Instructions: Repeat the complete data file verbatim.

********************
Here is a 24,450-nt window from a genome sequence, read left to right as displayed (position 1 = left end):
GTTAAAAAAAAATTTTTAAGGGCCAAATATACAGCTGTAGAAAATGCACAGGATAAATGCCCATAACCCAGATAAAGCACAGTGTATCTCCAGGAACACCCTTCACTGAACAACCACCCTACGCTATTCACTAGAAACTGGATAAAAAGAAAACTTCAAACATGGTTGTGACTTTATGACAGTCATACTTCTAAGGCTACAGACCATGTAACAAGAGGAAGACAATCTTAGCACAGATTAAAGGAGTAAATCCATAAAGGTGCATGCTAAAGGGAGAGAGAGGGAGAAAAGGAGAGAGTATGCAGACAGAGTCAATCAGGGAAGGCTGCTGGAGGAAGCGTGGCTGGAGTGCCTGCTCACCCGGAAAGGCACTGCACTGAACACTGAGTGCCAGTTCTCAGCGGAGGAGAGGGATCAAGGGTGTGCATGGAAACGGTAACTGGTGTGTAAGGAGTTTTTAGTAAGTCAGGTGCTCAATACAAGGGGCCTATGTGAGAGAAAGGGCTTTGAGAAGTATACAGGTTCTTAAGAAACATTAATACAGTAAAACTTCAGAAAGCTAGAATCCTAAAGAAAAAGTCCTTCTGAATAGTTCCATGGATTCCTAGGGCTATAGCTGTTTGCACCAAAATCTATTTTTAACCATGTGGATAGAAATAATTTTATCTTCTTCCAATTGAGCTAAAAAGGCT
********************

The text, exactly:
Here is a 24,450-nt window from a genome sequence, read left to right as displayed (position 1 = left end):
GTTAAAAAAAAATTTTTAAGGGCCAAATATACAGCTGTAGAAAATGCACAGGATAAATGCCCATAACCCAGATAAAGCACAGTGTATCTCCAGGAACACCCTTCACTGAACAACCACCCTACGCTATTCACTAGAAACTGGATAAAAAGAAAACTTCAAACATGGTTGTGACTTTATGACAGTCATACTTCTAAGGCTACAGACCATGTAACAAGAGGAAGACAATCTTAGCACAGATTAAAGGAGTAAATCCATAAAGGTGCATGCTAAAGGGAGAGAGAGGGAGAAAAGGAGAGAGTATGCAGACAGAGTCAATCAGGGAAGGCTGCTGGAGGAAGCGTGGCTGGAGTGCCTGCTCACCCGGAAAGGCACTGCACTGAACACTGAGTGCCAGTTCTCAGCGGAGGAGAGGGATCAAGGGTGTGCATGGAAACGGTAACTGGTGTGTAAGGAGTTTTTAGTAAGTCAGGTGCTCAATACAAGGGGCCTATGTGAGAGAAAGGGCTTTGAGAAGTATACAGGTTCTTAAGAAACATTAATACAGTAAAACTTCAGAAAGCTAGAATCCTAAAGAAAAAGTCCTTCTGAATAGTTCCATGGATTCCTAGGGCTATAGCTGTTTGCACCAAAATCTATTTTTAACCATGTGGATAGAAATAATTTTATCTTCTTCCAATTGAGCTAAAAAGGCT